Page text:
These days, Eddie is more likely to be found at RSPB Blacktoft Sands, where he has worked as a volunteer for almost 40 years.

This enduring commitment recently earned him the RSPB President’s Award, a high- profile, national accolade. Yet, this is just one of many activities that have occupied him since he retired.

He also found time to become clerk to several local parish councils and counts the years he spent playing the accordion for The Marshland Singers as “some of the happiest of his life”.

Eddie and his wife, Marjorie, performed at venues across Yorkshire as part of the well- known group of singers and musicians.

I met him at Blacktoft Sands just before Christmas. He was sitting contentedly by a roaring stove in one of the hides watching a Marsh Harrier swooping over the frosty reed beds. It’s clear that this is a pastime from which he derives a great deal of pleasure.

He’s been involved here since Blacktoft Sands became a nature reserve in 1972. “I used to spend a lot of time walking on the riverbank and coming onto the island here.

“When the RSPB first began leasing it from ABP, I made the original steel sluices to control the lagoons and also repaired machinery for them.

“The warden at that time asked me to be a guide because of my knowledge of birds, so I started taking visitors on tours of the site.”

Two hip replacement operations have left Eddie less mobile, so these days he tends to sit in the hides and visitors come to him, but he continues to offer his services as an information warden.

Although he admits that it’s nice to see more unusual visitors to the site, he enjoys watching the diversity of the wildlife that visits on daily basis, adding: “I remember one occasion when everything was under ice and snow and I was sitting in a hide starting to think I should have had more sense than to bother coming down here, when I saw three hen harriers and two short-eared owls circling the lagoon.

“When I looked, there was a stoat in ermine (its white, winter coat) down on the snow beneath them – that’s an outstanding day!”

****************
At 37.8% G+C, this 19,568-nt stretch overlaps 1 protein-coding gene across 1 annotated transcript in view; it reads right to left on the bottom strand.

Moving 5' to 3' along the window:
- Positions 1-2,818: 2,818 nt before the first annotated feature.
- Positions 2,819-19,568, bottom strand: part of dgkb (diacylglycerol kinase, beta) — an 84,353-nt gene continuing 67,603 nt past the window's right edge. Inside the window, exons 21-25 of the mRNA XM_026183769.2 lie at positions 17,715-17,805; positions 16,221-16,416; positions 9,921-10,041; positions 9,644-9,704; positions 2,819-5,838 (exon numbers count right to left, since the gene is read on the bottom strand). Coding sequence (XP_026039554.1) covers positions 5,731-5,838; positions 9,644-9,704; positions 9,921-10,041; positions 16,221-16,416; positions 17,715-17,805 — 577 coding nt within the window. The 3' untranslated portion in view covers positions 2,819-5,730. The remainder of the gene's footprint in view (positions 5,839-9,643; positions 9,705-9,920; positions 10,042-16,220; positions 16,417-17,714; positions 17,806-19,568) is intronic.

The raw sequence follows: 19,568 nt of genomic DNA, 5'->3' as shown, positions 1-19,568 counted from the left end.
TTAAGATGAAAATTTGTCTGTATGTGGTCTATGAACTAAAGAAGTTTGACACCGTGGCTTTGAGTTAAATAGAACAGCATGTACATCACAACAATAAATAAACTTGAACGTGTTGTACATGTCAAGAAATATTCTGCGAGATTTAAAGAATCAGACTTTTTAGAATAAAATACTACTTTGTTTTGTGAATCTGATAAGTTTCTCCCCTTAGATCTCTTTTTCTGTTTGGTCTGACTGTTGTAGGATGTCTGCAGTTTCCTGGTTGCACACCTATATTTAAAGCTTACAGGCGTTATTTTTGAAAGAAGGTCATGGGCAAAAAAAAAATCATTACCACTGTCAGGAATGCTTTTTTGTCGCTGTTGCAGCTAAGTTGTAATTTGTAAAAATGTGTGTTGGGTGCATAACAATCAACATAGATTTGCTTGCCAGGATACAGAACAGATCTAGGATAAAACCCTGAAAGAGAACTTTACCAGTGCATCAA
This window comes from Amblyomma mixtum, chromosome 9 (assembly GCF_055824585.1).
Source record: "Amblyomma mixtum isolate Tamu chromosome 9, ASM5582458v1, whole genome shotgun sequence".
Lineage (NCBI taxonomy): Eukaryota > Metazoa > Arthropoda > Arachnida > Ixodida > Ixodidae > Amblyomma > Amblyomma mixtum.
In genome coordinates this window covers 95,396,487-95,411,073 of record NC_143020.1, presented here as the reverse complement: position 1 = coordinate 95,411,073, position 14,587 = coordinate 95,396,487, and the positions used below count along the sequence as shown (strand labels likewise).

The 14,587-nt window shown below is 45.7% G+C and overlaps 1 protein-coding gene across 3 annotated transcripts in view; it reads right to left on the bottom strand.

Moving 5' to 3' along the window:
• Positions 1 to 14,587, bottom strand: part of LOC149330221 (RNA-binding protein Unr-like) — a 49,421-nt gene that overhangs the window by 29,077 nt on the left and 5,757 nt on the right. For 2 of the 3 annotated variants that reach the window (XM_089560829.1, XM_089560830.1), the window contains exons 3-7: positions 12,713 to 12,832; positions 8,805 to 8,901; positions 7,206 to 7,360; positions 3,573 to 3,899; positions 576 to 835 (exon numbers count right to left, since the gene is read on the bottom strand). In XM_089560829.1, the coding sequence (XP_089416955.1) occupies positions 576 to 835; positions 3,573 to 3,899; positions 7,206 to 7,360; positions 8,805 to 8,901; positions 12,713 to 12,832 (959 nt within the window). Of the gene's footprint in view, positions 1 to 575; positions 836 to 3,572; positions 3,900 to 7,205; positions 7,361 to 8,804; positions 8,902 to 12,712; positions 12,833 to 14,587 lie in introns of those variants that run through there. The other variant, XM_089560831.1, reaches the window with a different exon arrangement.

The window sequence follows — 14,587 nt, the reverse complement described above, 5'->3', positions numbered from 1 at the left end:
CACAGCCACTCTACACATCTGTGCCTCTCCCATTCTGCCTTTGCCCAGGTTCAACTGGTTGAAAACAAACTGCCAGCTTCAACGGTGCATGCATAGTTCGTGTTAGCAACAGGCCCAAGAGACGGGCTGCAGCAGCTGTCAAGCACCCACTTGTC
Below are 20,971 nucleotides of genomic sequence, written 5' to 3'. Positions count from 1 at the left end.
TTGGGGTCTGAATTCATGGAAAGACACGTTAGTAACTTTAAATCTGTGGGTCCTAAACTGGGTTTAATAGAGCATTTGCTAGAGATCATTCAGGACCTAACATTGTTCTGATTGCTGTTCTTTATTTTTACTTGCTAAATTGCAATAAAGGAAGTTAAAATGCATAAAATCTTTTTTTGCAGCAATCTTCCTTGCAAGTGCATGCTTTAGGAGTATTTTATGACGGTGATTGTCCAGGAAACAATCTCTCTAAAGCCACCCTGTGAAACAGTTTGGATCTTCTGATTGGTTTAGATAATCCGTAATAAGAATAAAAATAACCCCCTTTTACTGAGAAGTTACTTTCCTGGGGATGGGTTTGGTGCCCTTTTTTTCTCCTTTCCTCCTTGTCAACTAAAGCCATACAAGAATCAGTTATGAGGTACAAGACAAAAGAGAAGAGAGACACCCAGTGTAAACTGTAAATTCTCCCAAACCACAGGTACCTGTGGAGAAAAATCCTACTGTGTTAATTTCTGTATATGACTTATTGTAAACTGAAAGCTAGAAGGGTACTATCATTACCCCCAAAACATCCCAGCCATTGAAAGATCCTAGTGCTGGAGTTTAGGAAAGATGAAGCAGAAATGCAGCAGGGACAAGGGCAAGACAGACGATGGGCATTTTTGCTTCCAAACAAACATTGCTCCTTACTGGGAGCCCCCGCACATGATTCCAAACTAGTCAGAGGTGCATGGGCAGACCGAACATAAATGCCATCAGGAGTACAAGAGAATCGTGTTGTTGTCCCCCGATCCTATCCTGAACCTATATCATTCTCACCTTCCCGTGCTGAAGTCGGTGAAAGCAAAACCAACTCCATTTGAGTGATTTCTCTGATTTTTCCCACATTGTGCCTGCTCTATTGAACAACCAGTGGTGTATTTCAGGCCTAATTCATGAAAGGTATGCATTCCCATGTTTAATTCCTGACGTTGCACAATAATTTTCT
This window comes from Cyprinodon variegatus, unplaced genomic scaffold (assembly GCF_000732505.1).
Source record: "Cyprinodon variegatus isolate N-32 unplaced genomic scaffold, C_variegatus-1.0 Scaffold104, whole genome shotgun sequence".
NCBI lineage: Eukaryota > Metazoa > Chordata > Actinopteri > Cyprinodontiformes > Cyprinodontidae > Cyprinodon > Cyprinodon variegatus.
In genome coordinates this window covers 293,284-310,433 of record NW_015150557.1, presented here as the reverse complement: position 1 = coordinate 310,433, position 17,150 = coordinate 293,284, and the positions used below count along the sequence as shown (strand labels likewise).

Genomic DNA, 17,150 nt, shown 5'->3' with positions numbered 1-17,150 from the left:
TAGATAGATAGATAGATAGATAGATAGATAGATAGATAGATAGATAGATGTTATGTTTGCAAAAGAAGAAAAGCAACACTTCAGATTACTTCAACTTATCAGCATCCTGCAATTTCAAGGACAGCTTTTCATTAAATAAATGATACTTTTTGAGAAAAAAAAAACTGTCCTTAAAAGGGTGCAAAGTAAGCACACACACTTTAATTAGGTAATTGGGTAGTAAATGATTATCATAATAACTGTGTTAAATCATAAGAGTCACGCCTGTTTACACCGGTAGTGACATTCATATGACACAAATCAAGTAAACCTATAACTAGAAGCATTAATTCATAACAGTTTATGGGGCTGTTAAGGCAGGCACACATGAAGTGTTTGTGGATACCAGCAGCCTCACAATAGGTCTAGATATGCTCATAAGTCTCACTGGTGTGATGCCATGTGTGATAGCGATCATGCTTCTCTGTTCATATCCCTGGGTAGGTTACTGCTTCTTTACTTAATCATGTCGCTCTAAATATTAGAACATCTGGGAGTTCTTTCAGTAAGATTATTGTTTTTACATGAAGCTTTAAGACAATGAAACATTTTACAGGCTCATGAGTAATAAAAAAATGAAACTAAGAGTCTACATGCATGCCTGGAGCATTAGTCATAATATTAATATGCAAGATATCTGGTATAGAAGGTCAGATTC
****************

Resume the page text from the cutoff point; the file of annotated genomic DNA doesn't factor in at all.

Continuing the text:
Eddie finds it particularly pleasing how many families with children come these days. “You’d be surprised how knowledgeable the children are. Here they get fresh air, exercise and their minds are active. A place like this is really somewhere special.”

As someone with fond memories of a time when life was much simpler, Eddie recalls Christmases of the past: “When I was younger, it wasn’t the value of what you had but the fact that you got a present, had a tree and the family was all together.

“We used to have a goose, which was something special that we only ate once a year.

“We were always happy as kids. I went carolling once and got a penny – I thought it was the world!

“I’ve never had lots of money but I’ve been very rich with the people I’ve worked and mixed with.”

RSPB Blacktoft Sands reserve

Blacktoft Sands is on the largest tidal reedbed in England and is important for its breeding bearded tits, bitterns and marsh harriers.

RSPB Explorer Backpacks are available for children containing binoculars, bug viewers, wildlife guides and activity booklets. No dogs are allowed.

By bus from Goole, take the Number 357 from North Street which stops at the reserve entrance. By car from Goole take the A161 road to Swinefleet, turn left at the mini roundabout, turn right at next T junction, follow the RSPB signposts for next five miles.